I noticed that I have not posted a ‘sweet’ recipe for a long time.
This is one of my out and out favourite desserts, and this is saying something as I really don’t have a very sweet tooth. This recipe, once again, comes from the lovely Provencal cookbook that I found in ‘St Paul de Vence’ (for more information and photos of this gorgeous village, see my post for ‘Chicken Provencale and Saint Paul de Vence’)
It is SO simply and delicious both hot and cold either on its own or with a little crème fraiche on the side.
A real taste of the sunshine………
Shortcrust pastry (see the bottom of this post for how to make the perfect pastry)
3 ripe peaches (peches murs)
A good handful of pine nuts (une bonne poignée de pignons de pin)
A good handful of raisins (une bonne poigée de raisins secs)
100 g of powdered almonds (amandes concassées)
200g crème fraiche
100 g sugar
60 g butter
2 eggs lightly beaten
Line a lightly buttered flan dish with the pastry
Cut the peaches in half then slice each half into 4 and sauté in the butter until beginning to caramelise, remove from pan and leave to cool slightly.
Whisk (fouet) the sugar with the eggs with a hand whisk until light and fluffy
Add the crème fraiche
Stir in the powdered almands, pine nuts and raisins
Line the pastry with the slightly cooled peach slices
Pour over the mixture and bake for 30-35 minutes at 180 degrees (gas mark 4)
This dish can also be made later in the year, when the peach season has ended using apples in the same way. I have also made it earlier in the year using plums and leaving out the raisins.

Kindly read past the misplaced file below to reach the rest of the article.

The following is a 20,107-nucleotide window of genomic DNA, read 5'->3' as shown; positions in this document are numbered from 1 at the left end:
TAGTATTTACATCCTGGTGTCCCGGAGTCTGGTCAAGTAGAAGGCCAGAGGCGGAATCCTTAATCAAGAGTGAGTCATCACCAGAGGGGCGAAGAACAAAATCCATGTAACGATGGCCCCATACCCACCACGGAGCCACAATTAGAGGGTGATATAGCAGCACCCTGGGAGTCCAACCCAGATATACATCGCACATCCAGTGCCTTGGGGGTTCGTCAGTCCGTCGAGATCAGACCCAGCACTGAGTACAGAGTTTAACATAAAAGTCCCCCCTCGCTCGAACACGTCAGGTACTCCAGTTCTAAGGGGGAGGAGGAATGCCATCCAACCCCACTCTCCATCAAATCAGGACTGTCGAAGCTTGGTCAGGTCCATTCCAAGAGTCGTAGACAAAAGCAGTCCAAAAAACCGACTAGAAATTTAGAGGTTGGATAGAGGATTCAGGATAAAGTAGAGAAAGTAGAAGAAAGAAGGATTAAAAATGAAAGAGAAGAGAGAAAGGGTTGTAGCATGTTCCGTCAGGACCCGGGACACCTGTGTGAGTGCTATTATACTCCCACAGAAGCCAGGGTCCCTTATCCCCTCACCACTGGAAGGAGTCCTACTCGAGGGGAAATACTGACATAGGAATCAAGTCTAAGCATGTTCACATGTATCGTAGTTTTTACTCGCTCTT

The smell when this is baking is divine………..hmmmm
How to make perfect Pastry (also see my ‘Frangipan Tarte aux Poires et Chocolate’, ‘Mireille’s Favourite Treacle Tart’ and ‘Tarte au Citron a l’Anglaise’ pictured below)
The three main factors for making a good pastry are:-
The speed of making it – pastry does not like to be over handled
The temperature – the cooler the room, your hands, the surface, and the water the better.
The amount of moisture – the drier the pastry, the more light and crumbly (short) it is – even if it is more difficult to work with and may need patching up, it is worth it for the end result. The wetter, the more you will break your teeth!
200g/7oz plain flour (Aldi was my favourite in the UK, but Francine ‘farine de ble pour tous usages’ works well)
80g TREX (100g margarine – TREX has a higher water content so 20% less is needed)
1 egg yolk (jaune)
2 dessertspoons (cuilleres de soupe) of ice cold water
Wash your hands and rinse in cold water
Sieve the flour into a large, preferable pottery mixing bowl
Chop in the TREX (or equivelent) with a cold knife, then quickly work it into breadcrumbs using the tips of your fingers only and lifting the mixture from the bowl as the work it, to get as much air in the mixture as possible
Cut the egg yolk into the mixture again using a cold knife
Add the water (direct from the fridge) and mix all together with a cold knife
Quickly draw the mixture into a ball, wrap in cling film and put in the fridge to ‘rest’ for at least 30 minutes.
Remove from the fridge for 5 minutes before rolling out to fit a 12” (30xm) flan/quiche dish
Put back in fridge until ready to use – Maybe to make one (or all) of these…